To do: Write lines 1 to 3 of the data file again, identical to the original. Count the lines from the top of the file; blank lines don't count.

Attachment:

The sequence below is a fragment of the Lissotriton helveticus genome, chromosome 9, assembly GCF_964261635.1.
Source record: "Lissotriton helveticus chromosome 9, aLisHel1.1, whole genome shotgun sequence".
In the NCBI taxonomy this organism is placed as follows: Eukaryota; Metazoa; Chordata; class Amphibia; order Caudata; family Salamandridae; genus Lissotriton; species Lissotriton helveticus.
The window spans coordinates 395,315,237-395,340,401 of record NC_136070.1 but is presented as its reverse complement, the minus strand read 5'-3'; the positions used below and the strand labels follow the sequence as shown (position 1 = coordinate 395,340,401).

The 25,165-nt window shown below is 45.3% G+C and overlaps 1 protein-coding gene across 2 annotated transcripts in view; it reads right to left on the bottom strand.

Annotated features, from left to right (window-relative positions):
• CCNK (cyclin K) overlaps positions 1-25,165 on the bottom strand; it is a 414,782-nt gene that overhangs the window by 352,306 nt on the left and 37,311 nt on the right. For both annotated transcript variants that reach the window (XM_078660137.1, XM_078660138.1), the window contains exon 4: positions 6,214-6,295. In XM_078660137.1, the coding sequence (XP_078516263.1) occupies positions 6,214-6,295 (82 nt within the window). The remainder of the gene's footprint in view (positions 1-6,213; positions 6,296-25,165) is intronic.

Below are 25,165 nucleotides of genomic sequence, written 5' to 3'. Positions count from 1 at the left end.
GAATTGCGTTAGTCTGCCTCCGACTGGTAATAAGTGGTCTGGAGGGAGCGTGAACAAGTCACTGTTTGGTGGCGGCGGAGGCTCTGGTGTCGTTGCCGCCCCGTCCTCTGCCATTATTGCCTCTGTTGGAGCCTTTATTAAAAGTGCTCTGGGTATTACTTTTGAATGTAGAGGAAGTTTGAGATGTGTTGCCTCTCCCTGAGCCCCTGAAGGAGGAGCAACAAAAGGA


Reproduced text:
The sequence below is a fragment of the Lissotriton helveticus genome, chromosome 9, assembly GCF_964261635.1.
Source record: "Lissotriton helveticus chromosome 9, aLisHel1.1, whole genome shotgun sequence".
In the NCBI taxonomy this organism is placed as follows: Eukaryota; Metazoa; Chordata; class Amphibia; order Caudata; family Salamandridae; genus Lissotriton; species Lissotriton helveticus.